Fall 2023 - HSCI 478 D100

Seminar in Molecular Epidemiology of Infectious Diseases (3)

Class Number: 4935

Delivery Method: In Person


  • Course Times + Location:

    Sep 6 – Dec 5, 2023: Mon, 2:30–5:20 p.m.

    Oct 10, 2023: Tue, 2:30–5:20 p.m.

  • Prerequisites:

    MBB 331 or HSCI 326 or MBB 326, with a minimum grade of C, or HSCI 338 with a minimum grade of C-.



Application of modern molecular methods to epidemiological questions. Globally-relevant and emerging infectious diseases will be highlighted. Students with credit for MBB 478 may not take this course for further credit.


This senior seminar course will provide a broad overview of the application of modern molecular and genomics methods to infectious disease epidemiology. Topics will include the identification, classification, characterization, and monitoring of pathogens in human populations; the application of molecular methods to screening, prevention and treatment of infectious diseases; and the analysis of molecular and genomics data for disease. Globally relevant diseases will be highlighted.


By the end of the course, students will have a strong foundational knowledge of molecular and genomic epidemiology methods, the distribution of host and pathogen genetic diversity in populations, and an understanding of how genetic factors influence disease risk and outcomes. The assignments for this course will provide students with the opportunity to develop, or hone, their presentation skills, their ability to perform primary literature searches, as well as improve their reading, interpreting, critiquing and summarizing of primary research articles. Hands-on computational data analysis assignments are designed to show students state-of-the-art genomic epidemiology analytic solutions.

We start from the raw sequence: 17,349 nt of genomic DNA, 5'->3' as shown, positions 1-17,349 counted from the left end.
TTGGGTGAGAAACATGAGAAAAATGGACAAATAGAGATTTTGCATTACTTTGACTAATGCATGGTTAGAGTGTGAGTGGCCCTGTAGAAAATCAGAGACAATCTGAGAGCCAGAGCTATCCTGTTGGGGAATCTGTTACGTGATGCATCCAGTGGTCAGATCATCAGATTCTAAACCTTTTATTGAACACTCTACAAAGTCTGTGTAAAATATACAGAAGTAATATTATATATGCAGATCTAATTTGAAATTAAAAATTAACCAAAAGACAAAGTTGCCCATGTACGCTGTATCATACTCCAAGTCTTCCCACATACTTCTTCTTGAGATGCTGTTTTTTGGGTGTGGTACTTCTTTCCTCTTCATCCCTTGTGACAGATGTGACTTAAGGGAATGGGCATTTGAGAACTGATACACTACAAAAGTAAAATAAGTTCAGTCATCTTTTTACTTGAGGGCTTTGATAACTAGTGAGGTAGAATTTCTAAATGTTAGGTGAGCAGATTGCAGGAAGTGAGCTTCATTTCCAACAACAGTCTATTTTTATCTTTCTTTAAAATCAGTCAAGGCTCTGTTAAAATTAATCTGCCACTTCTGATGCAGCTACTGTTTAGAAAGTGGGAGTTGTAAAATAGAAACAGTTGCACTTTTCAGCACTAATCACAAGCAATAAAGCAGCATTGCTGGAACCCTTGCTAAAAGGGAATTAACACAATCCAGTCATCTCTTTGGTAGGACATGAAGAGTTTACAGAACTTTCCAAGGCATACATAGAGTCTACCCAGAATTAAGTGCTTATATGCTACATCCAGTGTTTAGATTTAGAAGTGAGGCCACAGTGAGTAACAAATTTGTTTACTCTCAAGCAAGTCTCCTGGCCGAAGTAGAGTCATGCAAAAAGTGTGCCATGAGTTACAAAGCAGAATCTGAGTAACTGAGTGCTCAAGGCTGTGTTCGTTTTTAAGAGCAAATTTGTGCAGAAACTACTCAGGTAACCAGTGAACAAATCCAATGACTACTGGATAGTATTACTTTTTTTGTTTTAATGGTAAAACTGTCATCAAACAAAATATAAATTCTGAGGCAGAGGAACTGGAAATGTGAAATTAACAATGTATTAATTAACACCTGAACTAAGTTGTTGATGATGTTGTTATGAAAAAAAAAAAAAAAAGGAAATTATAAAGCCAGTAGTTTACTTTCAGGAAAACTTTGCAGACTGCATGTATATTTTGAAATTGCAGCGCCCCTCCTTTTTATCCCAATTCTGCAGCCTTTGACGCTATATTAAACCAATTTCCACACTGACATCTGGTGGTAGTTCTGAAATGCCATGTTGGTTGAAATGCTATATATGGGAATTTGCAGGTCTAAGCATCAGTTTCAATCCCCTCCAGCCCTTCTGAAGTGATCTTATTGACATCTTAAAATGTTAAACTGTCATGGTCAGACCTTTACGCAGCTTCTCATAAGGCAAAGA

- Explain the techniques and applications of modern laboratory methods, including phylogenetic analyses, to the identification, surveillance, prevention, and treatment of infectious diseases

- Describe how host and pathogen genetic variation is distributed globally and enumerate examples of how such variation influences disease acquisition risk and disease outcomes

- Explain how information on pathogen genetic variation is (and can be) incorporated in the design of intervention strategies (e.g.: vaccines, therapeutics)

- Conduct basic literature searches

- Conduct basic genomic epidemiological data analysis

- Demonstrate competence in reading, interpreting and critiquing primary research articles and present the material in an accessible manner


  • 6 Quizzes (5% each) 30%
  • 3 Genomic Epi Data Analysis Assignments ( 10% each) 30%
  • Final Exam (up to 60% if there are missing quizzes) 30%
  • Participation 10%



Your personalized Course Material list, including digital and physical textbooks, are available through the SFU Bookstore website by simply entering your Computing ID at: shop.sfu.ca/course-materials/my-personalized-course-materials.

Registrar Notes:


SFU’s Academic Integrity website http://www.sfu.ca/students/academicintegrity.html is filled with information on what is meant by academic dishonesty, where you can find resources to help with your studies and the consequences of cheating. Check out the site for more information and videos that help explain the issues in plain English.

Each student is responsible for his or her conduct as it affects the university community. Academic dishonesty, in whatever form, is ultimately destructive of the values of the university. Furthermore, it is unfair and discouraging to the majority of students who pursue their studies honestly. Scholarly integrity is required of all members of the university. http://www.sfu.ca/policies/gazette/student/s10-01.html


Students with a faith background who may need accommodations during the semester are encouraged to assess their needs as soon as possible and review the Multifaith religious accommodations website. The page outlines ways they begin working toward an accommodation and ensure solutions can be reached in a timely fashion.